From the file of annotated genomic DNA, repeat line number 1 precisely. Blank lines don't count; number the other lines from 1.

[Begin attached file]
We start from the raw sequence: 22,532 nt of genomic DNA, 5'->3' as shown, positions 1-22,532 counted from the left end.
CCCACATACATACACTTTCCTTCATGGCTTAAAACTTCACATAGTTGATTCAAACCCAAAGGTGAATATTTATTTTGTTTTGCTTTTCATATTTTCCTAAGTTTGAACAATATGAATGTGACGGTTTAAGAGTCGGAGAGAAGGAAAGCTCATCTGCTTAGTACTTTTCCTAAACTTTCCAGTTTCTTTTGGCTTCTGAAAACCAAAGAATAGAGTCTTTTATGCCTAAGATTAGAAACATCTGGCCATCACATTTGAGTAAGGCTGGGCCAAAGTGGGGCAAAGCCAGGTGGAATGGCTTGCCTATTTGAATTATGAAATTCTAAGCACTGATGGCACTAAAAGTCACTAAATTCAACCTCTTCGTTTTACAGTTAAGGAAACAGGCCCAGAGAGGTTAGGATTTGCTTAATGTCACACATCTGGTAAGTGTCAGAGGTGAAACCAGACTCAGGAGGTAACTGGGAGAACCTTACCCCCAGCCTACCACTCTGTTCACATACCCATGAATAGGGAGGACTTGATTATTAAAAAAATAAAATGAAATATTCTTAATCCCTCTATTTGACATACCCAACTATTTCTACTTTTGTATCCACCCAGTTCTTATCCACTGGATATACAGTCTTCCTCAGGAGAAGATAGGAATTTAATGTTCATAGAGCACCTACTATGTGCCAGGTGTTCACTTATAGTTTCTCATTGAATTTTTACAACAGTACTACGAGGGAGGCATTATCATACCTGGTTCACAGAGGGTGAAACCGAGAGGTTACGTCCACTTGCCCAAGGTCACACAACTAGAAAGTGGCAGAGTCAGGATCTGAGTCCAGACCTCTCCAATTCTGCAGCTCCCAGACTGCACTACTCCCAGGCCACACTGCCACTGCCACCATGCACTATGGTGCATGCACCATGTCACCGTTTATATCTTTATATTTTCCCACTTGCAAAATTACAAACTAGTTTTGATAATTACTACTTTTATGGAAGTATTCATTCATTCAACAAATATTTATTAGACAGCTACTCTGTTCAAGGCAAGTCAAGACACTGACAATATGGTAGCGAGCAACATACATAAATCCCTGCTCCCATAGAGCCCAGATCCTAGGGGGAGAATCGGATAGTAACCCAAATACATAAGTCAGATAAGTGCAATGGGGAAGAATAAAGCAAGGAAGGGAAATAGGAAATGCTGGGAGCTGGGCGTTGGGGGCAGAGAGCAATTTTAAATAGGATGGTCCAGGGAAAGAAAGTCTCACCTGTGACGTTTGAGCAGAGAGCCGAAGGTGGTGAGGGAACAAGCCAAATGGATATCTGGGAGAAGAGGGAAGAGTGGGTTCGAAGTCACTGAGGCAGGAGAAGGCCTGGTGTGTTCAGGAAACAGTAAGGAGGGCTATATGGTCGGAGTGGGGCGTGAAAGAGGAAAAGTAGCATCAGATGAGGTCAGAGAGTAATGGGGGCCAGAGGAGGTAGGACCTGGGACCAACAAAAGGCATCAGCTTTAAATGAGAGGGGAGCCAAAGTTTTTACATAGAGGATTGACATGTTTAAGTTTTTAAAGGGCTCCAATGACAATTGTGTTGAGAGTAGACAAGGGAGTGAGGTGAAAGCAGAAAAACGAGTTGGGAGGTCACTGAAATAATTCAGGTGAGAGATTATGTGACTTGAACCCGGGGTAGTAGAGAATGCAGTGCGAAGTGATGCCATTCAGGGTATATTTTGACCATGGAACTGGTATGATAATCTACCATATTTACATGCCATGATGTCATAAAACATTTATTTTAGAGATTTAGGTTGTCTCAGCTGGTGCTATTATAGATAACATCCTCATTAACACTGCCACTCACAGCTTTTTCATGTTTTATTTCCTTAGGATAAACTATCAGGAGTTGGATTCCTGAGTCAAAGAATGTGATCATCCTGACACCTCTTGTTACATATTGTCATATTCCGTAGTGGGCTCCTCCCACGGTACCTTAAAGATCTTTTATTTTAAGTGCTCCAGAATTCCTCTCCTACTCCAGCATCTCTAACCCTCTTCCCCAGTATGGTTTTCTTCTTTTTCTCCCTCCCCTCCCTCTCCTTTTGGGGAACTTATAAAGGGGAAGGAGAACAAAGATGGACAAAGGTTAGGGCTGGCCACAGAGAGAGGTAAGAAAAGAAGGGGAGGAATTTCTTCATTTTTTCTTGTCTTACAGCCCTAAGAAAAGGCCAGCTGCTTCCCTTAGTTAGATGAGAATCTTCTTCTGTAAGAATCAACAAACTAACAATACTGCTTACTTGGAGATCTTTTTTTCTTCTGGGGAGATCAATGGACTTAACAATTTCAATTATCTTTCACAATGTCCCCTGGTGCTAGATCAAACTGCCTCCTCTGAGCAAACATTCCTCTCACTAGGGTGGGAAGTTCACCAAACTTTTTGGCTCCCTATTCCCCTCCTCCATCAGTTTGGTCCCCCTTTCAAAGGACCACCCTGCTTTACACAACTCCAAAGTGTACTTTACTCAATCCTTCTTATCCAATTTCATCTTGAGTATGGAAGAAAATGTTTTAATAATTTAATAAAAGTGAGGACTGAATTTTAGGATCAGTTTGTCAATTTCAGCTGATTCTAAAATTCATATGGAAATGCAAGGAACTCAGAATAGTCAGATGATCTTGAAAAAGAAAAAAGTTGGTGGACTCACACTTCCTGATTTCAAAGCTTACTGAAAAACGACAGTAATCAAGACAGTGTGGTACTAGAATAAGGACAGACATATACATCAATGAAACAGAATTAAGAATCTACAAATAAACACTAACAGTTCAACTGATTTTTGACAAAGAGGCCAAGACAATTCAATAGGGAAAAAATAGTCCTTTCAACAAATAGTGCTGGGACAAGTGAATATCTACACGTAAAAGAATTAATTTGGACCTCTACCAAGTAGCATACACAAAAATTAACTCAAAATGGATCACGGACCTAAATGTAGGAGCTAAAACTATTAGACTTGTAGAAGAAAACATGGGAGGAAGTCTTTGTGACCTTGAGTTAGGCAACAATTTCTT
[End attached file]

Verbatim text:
We start from the raw sequence: 22,532 nt of genomic DNA, 5'->3' as shown, positions 1-22,532 counted from the left end.